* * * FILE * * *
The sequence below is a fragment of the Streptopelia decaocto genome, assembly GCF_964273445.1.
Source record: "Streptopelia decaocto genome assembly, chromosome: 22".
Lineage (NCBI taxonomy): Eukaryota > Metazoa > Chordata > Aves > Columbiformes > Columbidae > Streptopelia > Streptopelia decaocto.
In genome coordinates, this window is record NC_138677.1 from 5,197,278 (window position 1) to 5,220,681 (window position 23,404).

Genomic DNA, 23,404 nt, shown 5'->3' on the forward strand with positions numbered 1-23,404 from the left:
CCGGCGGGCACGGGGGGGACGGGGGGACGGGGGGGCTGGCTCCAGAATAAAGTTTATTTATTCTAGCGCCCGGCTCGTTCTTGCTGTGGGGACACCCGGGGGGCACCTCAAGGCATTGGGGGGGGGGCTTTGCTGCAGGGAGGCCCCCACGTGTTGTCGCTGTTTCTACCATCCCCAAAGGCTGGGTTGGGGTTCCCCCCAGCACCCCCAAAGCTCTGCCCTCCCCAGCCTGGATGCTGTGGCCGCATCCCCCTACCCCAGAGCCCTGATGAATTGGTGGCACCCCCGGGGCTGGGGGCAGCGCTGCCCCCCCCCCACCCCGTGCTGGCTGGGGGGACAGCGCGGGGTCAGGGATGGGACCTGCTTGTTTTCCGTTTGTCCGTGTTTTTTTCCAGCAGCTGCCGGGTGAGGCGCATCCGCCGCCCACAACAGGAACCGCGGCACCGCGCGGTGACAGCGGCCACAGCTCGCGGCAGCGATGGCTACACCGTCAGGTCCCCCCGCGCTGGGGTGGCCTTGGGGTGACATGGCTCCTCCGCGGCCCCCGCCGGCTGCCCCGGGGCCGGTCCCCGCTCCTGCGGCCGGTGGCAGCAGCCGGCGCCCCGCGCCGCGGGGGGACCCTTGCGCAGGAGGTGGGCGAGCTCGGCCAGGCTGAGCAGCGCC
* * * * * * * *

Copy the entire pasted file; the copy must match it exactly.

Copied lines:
The sequence below is a fragment of the Streptopelia decaocto genome, assembly GCF_964273445.1.
Source record: "Streptopelia decaocto genome assembly, chromosome: 22".
Lineage (NCBI taxonomy): Eukaryota > Metazoa > Chordata > Aves > Columbiformes > Columbidae > Streptopelia > Streptopelia decaocto.
In genome coordinates, this window is record NC_138677.1 from 5,197,278 (window position 1) to 5,220,681 (window position 23,404).

Genomic DNA, 23,404 nt, shown 5'->3' on the forward strand with positions numbered 1-23,404 from the left:
CCGGCGGGCACGGGGGGGACGGGGGGACGGGGGGGCTGGCTCCAGAATAAAGTTTATTTATTCTAGCGCCCGGCTCGTTCTTGCTGTGGGGACACCCGGGGGGCACCTCAAGGCATTGGGGGGGGGGCTTTGCTGCAGGGAGGCCCCCACGTGTTGTCGCTGTTTCTACCATCCCCAAAGGCTGGGTTGGGGTTCCCCCCAGCACCCCCAAAGCTCTGCCCTCCCCAGCCTGGATGCTGTGGCCGCATCCCCCTACCCCAGAGCCCTGATGAATTGGTGGCACCCCCGGGGCTGGGGGCAGCGCTGCCCCCCCCCCACCCCGTGCTGGCTGGGGGGACAGCGCGGGGTCAGGGATGGGACCTGCTTGTTTTCCGTTTGTCCGTGTTTTTTTCCAGCAGCTGCCGGGTGAGGCGCATCCGCCGCCCACAACAGGAACCGCGGCACCGCGCGGTGACAGCGGCCACAGCTCGCGGCAGCGATGGCTACACCGTCAGGTCCCCCCGCGCTGGGGTGGCCTTGGGGTGACATGGCTCCTCCGCGGCCCCCGCCGGCTGCCCCGGGGCCGGTCCCCGCTCCTGCGGCCGGTGGCAGCAGCCGGCGCCCCGCGCCGCGGGGGGACCCTTGCGCAGGAGGTGGGCGAGCTCGGCCAGGCTGAGCAGCGCC